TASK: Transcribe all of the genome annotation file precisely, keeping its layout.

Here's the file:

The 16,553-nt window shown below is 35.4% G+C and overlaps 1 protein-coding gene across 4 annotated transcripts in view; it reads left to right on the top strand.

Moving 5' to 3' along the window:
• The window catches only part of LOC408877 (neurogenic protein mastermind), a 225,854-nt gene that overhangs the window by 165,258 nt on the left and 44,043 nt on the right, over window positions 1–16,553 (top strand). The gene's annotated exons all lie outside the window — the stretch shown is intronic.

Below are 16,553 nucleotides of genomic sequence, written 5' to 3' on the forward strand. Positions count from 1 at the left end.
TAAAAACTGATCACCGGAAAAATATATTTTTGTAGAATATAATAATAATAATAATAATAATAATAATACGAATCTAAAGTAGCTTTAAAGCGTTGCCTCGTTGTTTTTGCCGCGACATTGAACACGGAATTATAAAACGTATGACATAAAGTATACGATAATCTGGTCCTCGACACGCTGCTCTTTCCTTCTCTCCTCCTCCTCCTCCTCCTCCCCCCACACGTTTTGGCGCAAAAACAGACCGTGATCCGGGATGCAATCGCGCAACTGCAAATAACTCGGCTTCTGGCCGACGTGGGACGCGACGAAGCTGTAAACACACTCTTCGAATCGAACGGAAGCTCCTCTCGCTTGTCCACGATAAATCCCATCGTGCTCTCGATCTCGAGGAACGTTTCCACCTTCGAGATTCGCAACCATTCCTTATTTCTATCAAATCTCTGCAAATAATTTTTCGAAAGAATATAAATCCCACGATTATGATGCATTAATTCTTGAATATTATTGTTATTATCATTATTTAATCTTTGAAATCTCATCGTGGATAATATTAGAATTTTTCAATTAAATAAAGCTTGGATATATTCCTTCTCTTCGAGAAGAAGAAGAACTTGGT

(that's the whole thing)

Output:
The 16,553-nt window shown below is 35.4% G+C and overlaps 1 protein-coding gene across 4 annotated transcripts in view; it reads left to right on the top strand.

Moving 5' to 3' along the window:
• The window catches only part of LOC408877 (neurogenic protein mastermind), a 225,854-nt gene that overhangs the window by 165,258 nt on the left and 44,043 nt on the right, over window positions 1–16,553 (top strand). The gene's annotated exons all lie outside the window — the stretch shown is intronic.

Below are 16,553 nucleotides of genomic sequence, written 5' to 3' on the forward strand. Positions count from 1 at the left end.
TAAAAACTGATCACCGGAAAAATATATTTTTGTAGAATATAATAATAATAATAATAATAATAATAATACGAATCTAAAGTAGCTTTAAAGCGTTGCCTCGTTGTTTTTGCCGCGACATTGAACACGGAATTATAAAACGTATGACATAAAGTATACGATAATCTGGTCCTCGACACGCTGCTCTTTCCTTCTCTCCTCCTCCTCCTCCTCCTCCCCCCACACGTTTTGGCGCAAAAACAGACCGTGATCCGGGATGCAATCGCGCAACTGCAAATAACTCGGCTTCTGGCCGACGTGGGACGCGACGAAGCTGTAAACACACTCTTCGAATCGAACGGAAGCTCCTCTCGCTTGTCCACGATAAATCCCATCGTGCTCTCGATCTCGAGGAACGTTTCCACCTTCGAGATTCGCAACCATTCCTTATTTCTATCAAATCTCTGCAAATAATTTTTCGAAAGAATATAAATCCCACGATTATGATGCATTAATTCTTGAATATTATTGTTATTATCATTATTTAATCTTTGAAATCTCATCGTGGATAATATTAGAATTTTTCAATTAAATAAAGCTTGGATATATTCCTTCTCTTCGAGAAGAAGAAGAACTTGGT